The other masked man, Brian, is more or less revealed in the comic issue 3.5 to not be plural himself.
  • Spoony has a split personality named "Dr. Insano" — for Kickassia, at least.
  • Ten Little Roosters:
    • Ryan Haywood's "Mad King" persona from Let's Play Minecraft is treated as this, to the point where he's afraid he actually killed Gavin Free and Michael Jones in the first two episodes. In actuality, this was part of Barbara Dunkelman's Evil Plan to frame Ryan as the murderer.
    • In Eleven Little Roosters, it turns out that the Saboteur went insane at some point before the start of the series and developed an alternate persona encouraging them to betray the rest of the Rooster Corps. It's Gavin the 3rd, and his evil (well, eviler) persona is his supposed support coordinator, Operator Mikey.
  • From Venturian Tale's videos, we get Johnny Ghost and Jimmy Casket. Johnny is a (mostly) sane paranormal investigator, and Jimmy is an insane mass murderer, whose weapon of choice is a knife.
  • Welcome To The Table: When hardline Republican Texas takes his hat off, he becomes Austin, who manages to both out-hipster and out-woke California.
    • Beach California is a laid-back Surfer Dude, and a far cry from the usual uptight hipster personality.

    Real Life 
  • Anne Heche once claimed to have multiple personalities. Celestia was an embodiment of God, writing essays on love and inventing a Conlang for use in prayer. She was still functional and active in film and TV all this time. Celestia disappeared after Heche took Ecstasy, went on an expedition in search of aliens who might help her, and woke up in a hospital with friends nearby, realizing that people did care about her.
  • American Football legend Herschel Walker is probably one of the most interesting real life cases of DID, as despite the disorder (or, possibly, because of it) the man was otherwise the very image of mental and physical toughness. When he was growing up he was actually somewhat overweight, as well as being crippingly shy and having a speech impediment. He was consequently bullied throughout elementary and middle school. The trauma eventually led to him creating an alternate "superhero" persona, which did a truly massive amount of exercise and took up sports as a coping mechanism. These changes would eventually lead him to play College Football at Georgia, where his Olympic level speed and immense size and strength more or less allowed him to run through anyone on the field, which naturally produced some of the most spectacular plays in the history of the game. Imagine superman playing football, and you get an idea of what it looked like. He wasn't diagnosed with DID until he retired from the NFL and his angry persona suddenly no longer had an outlet.
  • Kenneth Bianchi, one half of The Hillside Stranglers, attempted to set up an insanity defence. He claimed to have another personality named Steve Walker and, according to Bianchi, Walker was the killer - Bianchi himself was innocent. He managed to fool a couple of psychiatrists before a real multiple, Chris Costner-Sizemore (the real-life group/system on whom The Three Faces of Eve was based) spotted him as a phony, it was confirmed via a simple trick by another doctor, Martin Orne, and the whole charade collapsed.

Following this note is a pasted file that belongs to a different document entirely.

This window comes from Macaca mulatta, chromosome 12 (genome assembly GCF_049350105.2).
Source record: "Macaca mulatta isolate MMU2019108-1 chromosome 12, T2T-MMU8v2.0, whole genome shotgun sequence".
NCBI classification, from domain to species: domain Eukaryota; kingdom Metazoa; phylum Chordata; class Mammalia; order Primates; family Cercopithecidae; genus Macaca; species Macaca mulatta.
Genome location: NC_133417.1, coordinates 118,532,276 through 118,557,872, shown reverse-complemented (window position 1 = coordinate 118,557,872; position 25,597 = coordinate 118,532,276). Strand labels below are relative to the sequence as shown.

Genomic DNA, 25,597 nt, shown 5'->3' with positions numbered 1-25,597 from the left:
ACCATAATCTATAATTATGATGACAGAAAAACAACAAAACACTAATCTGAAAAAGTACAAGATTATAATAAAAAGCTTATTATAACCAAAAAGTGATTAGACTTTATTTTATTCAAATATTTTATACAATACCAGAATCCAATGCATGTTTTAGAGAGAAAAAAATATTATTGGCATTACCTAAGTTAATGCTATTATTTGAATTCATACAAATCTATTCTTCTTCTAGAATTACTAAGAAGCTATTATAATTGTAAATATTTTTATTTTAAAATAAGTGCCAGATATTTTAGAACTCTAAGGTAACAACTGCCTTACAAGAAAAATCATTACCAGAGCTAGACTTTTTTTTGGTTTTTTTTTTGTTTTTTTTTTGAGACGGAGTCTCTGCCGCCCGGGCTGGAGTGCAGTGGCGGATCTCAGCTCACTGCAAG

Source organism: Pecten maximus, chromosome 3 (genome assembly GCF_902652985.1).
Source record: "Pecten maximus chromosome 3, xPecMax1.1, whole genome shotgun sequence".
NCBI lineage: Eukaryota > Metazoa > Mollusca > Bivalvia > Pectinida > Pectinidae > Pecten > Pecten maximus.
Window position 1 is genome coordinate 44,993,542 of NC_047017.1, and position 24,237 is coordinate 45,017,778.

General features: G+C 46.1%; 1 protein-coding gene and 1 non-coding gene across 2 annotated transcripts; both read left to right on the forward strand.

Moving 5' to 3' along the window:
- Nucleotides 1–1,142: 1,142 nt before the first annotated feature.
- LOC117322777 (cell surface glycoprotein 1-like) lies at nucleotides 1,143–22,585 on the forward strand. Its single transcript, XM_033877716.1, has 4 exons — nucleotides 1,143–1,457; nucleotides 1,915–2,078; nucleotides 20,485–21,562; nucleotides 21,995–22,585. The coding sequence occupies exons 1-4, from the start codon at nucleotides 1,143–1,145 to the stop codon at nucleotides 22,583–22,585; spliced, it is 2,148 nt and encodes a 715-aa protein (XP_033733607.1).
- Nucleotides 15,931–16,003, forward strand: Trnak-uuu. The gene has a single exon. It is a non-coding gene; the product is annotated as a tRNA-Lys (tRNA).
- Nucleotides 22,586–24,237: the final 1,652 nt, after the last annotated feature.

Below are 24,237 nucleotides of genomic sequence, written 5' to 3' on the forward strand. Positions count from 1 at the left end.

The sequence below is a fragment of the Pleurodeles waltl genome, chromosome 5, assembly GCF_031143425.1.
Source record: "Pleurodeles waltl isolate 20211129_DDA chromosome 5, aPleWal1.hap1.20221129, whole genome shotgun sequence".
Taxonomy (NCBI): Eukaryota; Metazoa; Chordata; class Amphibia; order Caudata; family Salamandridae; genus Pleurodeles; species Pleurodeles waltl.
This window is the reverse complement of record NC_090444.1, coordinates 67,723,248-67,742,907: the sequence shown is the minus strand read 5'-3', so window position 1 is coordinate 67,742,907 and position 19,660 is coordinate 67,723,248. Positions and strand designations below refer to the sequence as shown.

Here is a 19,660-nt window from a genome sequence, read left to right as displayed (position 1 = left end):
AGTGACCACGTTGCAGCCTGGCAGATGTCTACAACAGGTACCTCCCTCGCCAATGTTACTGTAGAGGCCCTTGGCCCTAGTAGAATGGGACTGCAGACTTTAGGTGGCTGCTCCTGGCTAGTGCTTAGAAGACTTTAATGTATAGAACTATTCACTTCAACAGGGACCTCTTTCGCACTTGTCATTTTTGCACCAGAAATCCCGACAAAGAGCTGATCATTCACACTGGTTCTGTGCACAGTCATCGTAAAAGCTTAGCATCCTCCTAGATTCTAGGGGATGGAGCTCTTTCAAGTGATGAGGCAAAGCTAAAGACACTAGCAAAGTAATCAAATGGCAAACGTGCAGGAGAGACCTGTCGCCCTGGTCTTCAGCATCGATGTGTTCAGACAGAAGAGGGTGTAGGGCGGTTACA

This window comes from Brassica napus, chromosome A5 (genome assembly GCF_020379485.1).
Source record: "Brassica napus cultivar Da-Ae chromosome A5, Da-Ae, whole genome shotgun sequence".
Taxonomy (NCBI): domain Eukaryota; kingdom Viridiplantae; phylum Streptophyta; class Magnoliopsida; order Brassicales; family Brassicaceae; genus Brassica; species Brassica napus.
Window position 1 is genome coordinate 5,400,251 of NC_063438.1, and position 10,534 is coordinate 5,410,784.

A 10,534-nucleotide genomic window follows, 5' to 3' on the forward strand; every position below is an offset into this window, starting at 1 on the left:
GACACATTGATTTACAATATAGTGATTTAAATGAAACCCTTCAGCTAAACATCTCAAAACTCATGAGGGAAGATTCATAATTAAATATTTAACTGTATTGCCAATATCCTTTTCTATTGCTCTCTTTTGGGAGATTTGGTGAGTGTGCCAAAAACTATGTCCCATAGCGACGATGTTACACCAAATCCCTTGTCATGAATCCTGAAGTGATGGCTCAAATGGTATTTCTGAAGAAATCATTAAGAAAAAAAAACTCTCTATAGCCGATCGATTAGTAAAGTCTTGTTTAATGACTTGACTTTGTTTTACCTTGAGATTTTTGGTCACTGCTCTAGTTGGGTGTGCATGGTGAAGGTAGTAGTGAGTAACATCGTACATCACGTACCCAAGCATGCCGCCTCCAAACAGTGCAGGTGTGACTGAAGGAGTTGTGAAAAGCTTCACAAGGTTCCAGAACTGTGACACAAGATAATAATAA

• Probably the most well-known case of DID and the one credited (or blamed) with introducing the concept to the public, is Sybil, whose story was published as a bestselling novel and adapted into a mini-series starring Sally Field.note  Long before Sybil, however, The Three Faces of Eve (book and film) and The Five Of Me (book and film) about a British multiple, were well known to American audiences.
  • The Minds of Billy Milligan is another non-fiction novel that explores a young man with twenty-three personalities. Milligan was tried for a series of rape-and-abductions in the 1970s and was the first (and to date only) person found not guilty by reason of insanity due to DID. His highly publicized story appeared in newspapers and magazines before the publication of Sybil. Interestingly, Milligan was able to integrate at will and de-integrate again; he described it as unpleasant and didn't recommend that multiples try it.
  • There have been several autobiographies written by people with DID; for instance, Nellie Parsons Bean's My Life as a Dissociated Personality, writen in 1908; The Flock: The Autobiography of a Multiple Personality by Joan Frances Casey (Fawcett, 1992) and When Rabbit Howls by the Troops for Truddi Chase. Truddi Chase has also appeared on The Oprah Winfrey Show. Chris Costner-Sizemore, the real Eve, wrote her autobiography in two books, I'm Eve and A Mind Of My Own. Ann Garvey's Ann's Multiple World of Personality is an account of everyday living as a non-integrated multiple. There are lots of books by and about multiple personality here and here.
  • In 2019, Jeni Haynes, who has 2500 different personalities due to the extreme abuse her father put her through, made history by testifying in court with six of those personalities, each detailing a different part of her abuse. Putting a multiple on the witness stand was more commonly done in the 1980s, with Juanita Maxwell's murder trial and the testimony of Sarah Hood in Mark Peterson rape case, where a multiple accused a singletnote  of taking advantage of her condition; several of her people took the stand to explain how their system worked.note 

Alternative Title(s): Multiple Personalities, Split Personalities, Multiple Personality


Norman and the Goblin

Norman's vicious alter ego reveals himself to him.

How well does it match the trope?

5 (25 votes)

Example of:

Main / TheManInTheMirrorTalksBack